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Lauderdale-Hollywood International Airport because he's a Muslim. Muhammad Ali Jr., along with his mother, Khalilah Camacho-Ali were returning to Florida from Jamaica after speaking at a black history event. They were retrieving their bags at baggage claim, when an official pulled them aside. "He asked me, 'what is your name?' " Ali Jr. told CNN's Don Lemon on "CNN Tonight." "Which I didn't think nothing of that." The 44-year-old American citizen, who was born in Philadelphia added that the official asked for the origins of his name. "He said, 'OK, now, what is your religion?' " Ali Jr. said. กระเป๋า forever21 pantip "And I said, 'Muslim, I'm a Muslim.' And I thought to myself, that's kind of odd. He asked about my religion, and I'm traveling back into the country from where I came from?" Ali Jr.
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However, experimentation on human embryos is strictly regulated, and banned after 14 days. Embryo study shows 'life's first steps' Once a mammalian egg has been fertilised, it divides to generate embryonic stem cells - the body's "master cells". These embryonic stem cells cluster together inside the embryo towards one end, forming the rudimentary embryonic structure known as a blastocyst. The Cambridge team, whose work is published in the journal Science, created their artificial embryo using embryonic stem cells and a second type of stem cell - extra-embryonic trophoblast stem cells - which form the placenta. Lead researcher Prof Magdalena Zenricka Goetz said: "We knew that interactions between the different types of stem cell are important for development, but the striking thing that our new work illustrates is that this is a real partnership - these cells truly guide each other." However, the researchers say their artificial embryo is unlikely to develop into a healthy foetus as it would probably need the third form of stem cell, which develops into the yolk sac that provides nutrition. Image caption Prof Goetz's team has a strong track record of research in embryology The same team recently developed a technique that allows blastocysts to develop in the lab up to the legal limit of 14 days in the UK. They have already grown these artificial mice embryos to the equivalent stage, and they are now working on using the same technique to develop artificial human embryos. If they are successful, it could open the door to experimenting on embryos beyond the current 14-day limit. Prof Jonathan Montgomery, an expert in health care law, at University College London, said: "It wouldn't, obviously, be within the current regulatory framework, although we would need to think carefully about how we should oversee it.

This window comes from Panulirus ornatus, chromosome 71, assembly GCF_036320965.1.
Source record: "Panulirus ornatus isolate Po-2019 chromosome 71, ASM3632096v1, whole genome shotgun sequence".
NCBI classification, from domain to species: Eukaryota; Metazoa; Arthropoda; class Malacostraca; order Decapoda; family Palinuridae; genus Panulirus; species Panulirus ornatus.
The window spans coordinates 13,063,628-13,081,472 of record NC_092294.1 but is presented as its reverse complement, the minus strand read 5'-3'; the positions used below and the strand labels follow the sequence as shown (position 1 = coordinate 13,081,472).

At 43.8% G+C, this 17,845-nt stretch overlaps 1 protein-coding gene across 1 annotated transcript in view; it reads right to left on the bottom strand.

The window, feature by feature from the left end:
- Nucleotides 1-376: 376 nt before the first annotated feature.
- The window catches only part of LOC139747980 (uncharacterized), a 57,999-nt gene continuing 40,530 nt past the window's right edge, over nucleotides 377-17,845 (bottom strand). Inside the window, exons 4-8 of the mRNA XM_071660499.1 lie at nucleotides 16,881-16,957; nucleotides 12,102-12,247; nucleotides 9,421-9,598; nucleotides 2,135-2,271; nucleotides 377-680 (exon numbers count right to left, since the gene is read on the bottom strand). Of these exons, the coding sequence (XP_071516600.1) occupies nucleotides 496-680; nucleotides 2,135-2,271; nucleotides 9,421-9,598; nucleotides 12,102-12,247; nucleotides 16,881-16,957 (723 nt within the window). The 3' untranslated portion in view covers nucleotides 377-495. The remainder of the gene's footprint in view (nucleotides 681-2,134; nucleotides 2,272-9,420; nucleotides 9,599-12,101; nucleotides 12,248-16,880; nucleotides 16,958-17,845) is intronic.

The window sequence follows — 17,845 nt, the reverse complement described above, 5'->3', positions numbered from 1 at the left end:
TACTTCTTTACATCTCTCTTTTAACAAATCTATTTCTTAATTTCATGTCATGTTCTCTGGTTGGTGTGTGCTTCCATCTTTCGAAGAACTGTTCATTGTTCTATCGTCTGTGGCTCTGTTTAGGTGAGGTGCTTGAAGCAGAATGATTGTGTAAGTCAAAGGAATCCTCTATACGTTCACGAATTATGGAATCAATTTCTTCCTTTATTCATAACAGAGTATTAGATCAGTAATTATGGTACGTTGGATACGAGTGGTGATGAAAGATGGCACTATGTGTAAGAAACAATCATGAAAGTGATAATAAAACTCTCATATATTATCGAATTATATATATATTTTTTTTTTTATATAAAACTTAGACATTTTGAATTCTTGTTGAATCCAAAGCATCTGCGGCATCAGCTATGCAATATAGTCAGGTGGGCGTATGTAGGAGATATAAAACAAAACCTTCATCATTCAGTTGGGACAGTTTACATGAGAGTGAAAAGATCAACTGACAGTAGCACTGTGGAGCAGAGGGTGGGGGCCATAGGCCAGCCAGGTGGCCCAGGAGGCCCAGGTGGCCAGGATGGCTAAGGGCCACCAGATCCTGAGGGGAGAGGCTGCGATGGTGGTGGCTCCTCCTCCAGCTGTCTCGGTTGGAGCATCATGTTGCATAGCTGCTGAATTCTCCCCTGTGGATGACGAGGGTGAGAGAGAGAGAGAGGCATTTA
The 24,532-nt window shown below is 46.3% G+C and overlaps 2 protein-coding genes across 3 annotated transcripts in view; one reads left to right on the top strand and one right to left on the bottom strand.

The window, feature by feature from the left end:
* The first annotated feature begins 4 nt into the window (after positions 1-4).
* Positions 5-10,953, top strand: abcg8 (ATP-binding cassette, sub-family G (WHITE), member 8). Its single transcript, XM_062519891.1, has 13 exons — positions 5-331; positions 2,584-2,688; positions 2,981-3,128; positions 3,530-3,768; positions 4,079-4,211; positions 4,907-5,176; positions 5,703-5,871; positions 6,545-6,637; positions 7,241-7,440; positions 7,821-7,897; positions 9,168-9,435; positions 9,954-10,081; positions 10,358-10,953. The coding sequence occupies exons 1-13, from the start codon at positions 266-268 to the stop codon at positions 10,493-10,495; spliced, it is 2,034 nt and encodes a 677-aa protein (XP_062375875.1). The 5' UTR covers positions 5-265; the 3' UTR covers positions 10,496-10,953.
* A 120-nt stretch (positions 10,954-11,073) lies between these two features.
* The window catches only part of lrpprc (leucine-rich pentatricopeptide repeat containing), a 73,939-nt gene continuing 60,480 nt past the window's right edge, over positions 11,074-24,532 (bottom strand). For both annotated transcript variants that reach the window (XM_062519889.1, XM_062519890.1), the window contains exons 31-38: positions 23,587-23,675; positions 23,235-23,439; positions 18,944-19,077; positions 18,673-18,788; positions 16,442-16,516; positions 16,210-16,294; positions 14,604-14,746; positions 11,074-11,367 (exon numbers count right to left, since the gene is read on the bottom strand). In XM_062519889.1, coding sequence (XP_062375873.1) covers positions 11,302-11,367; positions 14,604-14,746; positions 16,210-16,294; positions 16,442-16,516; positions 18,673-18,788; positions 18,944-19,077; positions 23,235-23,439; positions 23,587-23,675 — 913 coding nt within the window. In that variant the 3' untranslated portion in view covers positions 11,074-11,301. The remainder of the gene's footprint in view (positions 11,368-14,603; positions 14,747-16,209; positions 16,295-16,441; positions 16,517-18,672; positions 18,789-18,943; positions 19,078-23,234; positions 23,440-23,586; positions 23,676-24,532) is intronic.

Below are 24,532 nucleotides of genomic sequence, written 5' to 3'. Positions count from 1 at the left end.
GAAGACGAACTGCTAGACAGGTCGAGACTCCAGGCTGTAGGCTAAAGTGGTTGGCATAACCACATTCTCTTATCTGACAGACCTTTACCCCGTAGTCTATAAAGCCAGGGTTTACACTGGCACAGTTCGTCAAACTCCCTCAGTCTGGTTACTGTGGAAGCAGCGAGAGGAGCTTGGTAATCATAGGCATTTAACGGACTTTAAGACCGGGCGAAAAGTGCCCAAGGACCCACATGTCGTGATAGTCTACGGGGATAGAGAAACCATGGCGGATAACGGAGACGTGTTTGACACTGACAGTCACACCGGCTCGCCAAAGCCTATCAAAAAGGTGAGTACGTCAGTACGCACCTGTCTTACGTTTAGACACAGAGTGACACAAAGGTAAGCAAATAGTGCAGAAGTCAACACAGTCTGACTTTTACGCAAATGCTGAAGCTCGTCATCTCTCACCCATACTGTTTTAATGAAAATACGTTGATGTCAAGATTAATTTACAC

Kenneth Cooper, 39, of Bayville, was driving a 1997 Honda Accord in the Summit Park section of Manchester Township when members of the police department's Narcotics Enforcement Team observed him engaging in suspicious activity, police said. Cooper left the area but was stopped for a motor vehicle violation near the Toms River border on Route 37, police said. During the traffic shop zara stop, officers seized 140 wax folds of heroin that police said were found in Cooper's possession. Cooper was charged with possession of heroin, possession with intent to distribute heroin, loitering to obtain a controlled dangerous substance and possession of drug paraphernalia. He was released on criminal summonses pending a court appearance. Manchester Township drug tips can be reported to the police anonymously at 732-657-6111 or online via the department's website www.manchesterpolicenj.com by clicking the "Tip Line" link. Rob Spahr may be reached at firstname.lastname@example.org. Follow him on Twitter @TheRobSpahr . Find NJ.com on Facebook .
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